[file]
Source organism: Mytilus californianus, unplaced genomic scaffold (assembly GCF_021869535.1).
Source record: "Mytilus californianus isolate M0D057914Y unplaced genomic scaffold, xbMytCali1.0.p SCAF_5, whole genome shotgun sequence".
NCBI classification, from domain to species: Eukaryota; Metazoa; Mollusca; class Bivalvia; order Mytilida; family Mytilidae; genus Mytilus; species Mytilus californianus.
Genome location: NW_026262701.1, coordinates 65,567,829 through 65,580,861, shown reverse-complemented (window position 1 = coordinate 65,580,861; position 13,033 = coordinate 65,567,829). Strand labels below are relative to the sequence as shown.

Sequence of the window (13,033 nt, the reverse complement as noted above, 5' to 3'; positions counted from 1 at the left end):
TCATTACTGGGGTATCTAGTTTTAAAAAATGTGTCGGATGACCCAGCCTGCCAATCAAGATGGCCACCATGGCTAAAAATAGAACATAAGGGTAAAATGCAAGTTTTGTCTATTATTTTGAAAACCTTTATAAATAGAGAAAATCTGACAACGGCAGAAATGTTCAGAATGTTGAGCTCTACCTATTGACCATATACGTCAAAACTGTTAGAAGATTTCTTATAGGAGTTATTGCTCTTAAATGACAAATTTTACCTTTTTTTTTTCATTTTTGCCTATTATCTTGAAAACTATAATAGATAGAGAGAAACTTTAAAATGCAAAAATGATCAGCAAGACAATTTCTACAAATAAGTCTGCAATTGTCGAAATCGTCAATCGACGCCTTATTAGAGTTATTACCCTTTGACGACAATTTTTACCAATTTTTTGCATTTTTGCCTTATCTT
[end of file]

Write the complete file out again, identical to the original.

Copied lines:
Source organism: Mytilus californianus, unplaced genomic scaffold (assembly GCF_021869535.1).
Source record: "Mytilus californianus isolate M0D057914Y unplaced genomic scaffold, xbMytCali1.0.p SCAF_5, whole genome shotgun sequence".
NCBI classification, from domain to species: Eukaryota; Metazoa; Mollusca; class Bivalvia; order Mytilida; family Mytilidae; genus Mytilus; species Mytilus californianus.
Genome location: NW_026262701.1, coordinates 65,567,829 through 65,580,861, shown reverse-complemented (window position 1 = coordinate 65,580,861; position 13,033 = coordinate 65,567,829). Strand labels below are relative to the sequence as shown.

Sequence of the window (13,033 nt, the reverse complement as noted above, 5' to 3'; positions counted from 1 at the left end):
TCATTACTGGGGTATCTAGTTTTAAAAAATGTGTCGGATGACCCAGCCTGCCAATCAAGATGGCCACCATGGCTAAAAATAGAACATAAGGGTAAAATGCAAGTTTTGTCTATTATTTTGAAAACCTTTATAAATAGAGAAAATCTGACAACGGCAGAAATGTTCAGAATGTTGAGCTCTACCTATTGACCATATACGTCAAAACTGTTAGAAGATTTCTTATAGGAGTTATTGCTCTTAAATGACAAATTTTACCTTTTTTTTTTCATTTTTGCCTATTATCTTGAAAACTATAATAGATAGAGAGAAACTTTAAAATGCAAAAATGATCAGCAAGACAATTTCTACAAATAAGTCTGCAATTGTCGAAATCGTCAATCGACGCCTTATTAGAGTTATTACCCTTTGACGACAATTTTTACCAATTTTTTGCATTTTTGCCTTATCTT